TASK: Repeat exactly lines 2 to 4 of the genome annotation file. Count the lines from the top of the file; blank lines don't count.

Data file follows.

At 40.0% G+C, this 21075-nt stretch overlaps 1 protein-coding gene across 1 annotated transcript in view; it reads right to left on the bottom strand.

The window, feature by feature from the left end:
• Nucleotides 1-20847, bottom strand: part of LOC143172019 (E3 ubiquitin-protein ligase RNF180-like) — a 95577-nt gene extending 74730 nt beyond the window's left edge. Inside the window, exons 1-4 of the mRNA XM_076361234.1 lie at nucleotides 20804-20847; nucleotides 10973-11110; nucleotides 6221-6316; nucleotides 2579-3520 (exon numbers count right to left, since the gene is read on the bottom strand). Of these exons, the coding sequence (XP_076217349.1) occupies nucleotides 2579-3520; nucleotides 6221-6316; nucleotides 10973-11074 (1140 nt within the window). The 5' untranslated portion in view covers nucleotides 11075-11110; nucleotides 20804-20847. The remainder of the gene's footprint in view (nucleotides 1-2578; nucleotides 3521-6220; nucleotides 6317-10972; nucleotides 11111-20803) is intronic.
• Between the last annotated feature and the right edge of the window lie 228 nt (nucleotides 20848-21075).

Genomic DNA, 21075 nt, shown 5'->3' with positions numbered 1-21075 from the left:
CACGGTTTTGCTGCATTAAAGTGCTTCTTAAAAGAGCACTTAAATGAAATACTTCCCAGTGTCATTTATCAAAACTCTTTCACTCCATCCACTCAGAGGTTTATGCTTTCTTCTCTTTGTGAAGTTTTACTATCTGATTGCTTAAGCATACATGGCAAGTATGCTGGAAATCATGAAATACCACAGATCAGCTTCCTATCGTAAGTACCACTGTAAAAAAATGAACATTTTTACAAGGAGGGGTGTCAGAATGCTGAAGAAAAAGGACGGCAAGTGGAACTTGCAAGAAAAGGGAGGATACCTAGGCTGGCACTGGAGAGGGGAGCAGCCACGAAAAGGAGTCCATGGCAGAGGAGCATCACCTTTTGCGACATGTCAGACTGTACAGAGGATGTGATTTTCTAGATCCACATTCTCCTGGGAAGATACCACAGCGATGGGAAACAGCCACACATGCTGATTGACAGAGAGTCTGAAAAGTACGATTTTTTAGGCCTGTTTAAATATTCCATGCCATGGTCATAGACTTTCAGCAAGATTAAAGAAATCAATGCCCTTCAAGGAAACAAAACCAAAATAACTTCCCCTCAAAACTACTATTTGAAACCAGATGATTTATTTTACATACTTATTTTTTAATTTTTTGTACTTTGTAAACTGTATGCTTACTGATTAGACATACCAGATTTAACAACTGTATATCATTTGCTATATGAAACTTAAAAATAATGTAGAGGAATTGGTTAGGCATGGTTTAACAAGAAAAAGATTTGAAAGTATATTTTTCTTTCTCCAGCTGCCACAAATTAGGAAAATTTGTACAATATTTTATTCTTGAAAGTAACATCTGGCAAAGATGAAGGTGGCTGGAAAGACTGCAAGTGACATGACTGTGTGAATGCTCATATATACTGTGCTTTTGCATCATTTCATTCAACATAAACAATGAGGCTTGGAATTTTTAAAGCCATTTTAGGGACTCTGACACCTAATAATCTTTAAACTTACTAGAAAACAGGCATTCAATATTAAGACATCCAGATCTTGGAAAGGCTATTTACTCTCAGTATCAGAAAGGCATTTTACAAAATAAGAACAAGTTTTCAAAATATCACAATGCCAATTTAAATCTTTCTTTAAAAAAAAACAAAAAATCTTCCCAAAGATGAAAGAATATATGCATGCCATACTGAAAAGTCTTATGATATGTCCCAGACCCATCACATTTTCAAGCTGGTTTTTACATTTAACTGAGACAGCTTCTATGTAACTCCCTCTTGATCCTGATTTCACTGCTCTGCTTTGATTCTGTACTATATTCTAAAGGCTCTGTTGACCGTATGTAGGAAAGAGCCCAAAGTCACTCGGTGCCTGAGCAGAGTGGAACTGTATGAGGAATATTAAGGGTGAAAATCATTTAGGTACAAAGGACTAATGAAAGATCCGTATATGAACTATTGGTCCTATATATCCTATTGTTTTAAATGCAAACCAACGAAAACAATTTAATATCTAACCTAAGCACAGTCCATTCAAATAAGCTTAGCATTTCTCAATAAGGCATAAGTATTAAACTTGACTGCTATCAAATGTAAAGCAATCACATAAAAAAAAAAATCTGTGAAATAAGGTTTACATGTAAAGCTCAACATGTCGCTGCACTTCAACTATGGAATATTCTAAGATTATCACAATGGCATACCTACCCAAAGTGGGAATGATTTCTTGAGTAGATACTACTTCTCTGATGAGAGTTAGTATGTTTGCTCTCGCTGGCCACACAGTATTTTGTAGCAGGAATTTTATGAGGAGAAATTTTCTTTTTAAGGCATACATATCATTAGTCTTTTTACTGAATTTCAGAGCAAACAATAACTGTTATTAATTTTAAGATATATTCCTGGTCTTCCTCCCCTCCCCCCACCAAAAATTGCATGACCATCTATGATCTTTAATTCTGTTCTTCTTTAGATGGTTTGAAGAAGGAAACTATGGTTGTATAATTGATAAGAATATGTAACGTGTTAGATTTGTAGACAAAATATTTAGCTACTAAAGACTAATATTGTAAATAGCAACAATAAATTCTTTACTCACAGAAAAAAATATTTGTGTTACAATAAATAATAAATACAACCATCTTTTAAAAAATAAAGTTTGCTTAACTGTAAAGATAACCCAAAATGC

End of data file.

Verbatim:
The window, feature by feature from the left end:
• Nucleotides 1-20847, bottom strand: part of LOC143172019 (E3 ubiquitin-protein ligase RNF180-like) — a 95577-nt gene extending 74730 nt beyond the window's left edge. Inside the window, exons 1-4 of the mRNA XM_076361234.1 lie at nucleotides 20804-20847; nucleotides 10973-11110; nucleotides 6221-6316; nucleotides 2579-3520 (exon numbers count right to left, since the gene is read on the bottom strand). Of these exons, the coding sequence (XP_076217349.1) occupies nucleotides 2579-3520; nucleotides 6221-6316; nucleotides 10973-11074 (1140 nt within the window). The 5' untranslated portion in view covers nucleotides 11075-11110; nucleotides 20804-20847. The remainder of the gene's footprint in view (nucleotides 1-2578; nucleotides 3521-6220; nucleotides 6317-10972; nucleotides 11111-20803) is intronic.
• Between the last annotated feature and the right edge of the window lie 228 nt (nucleotides 20848-21075).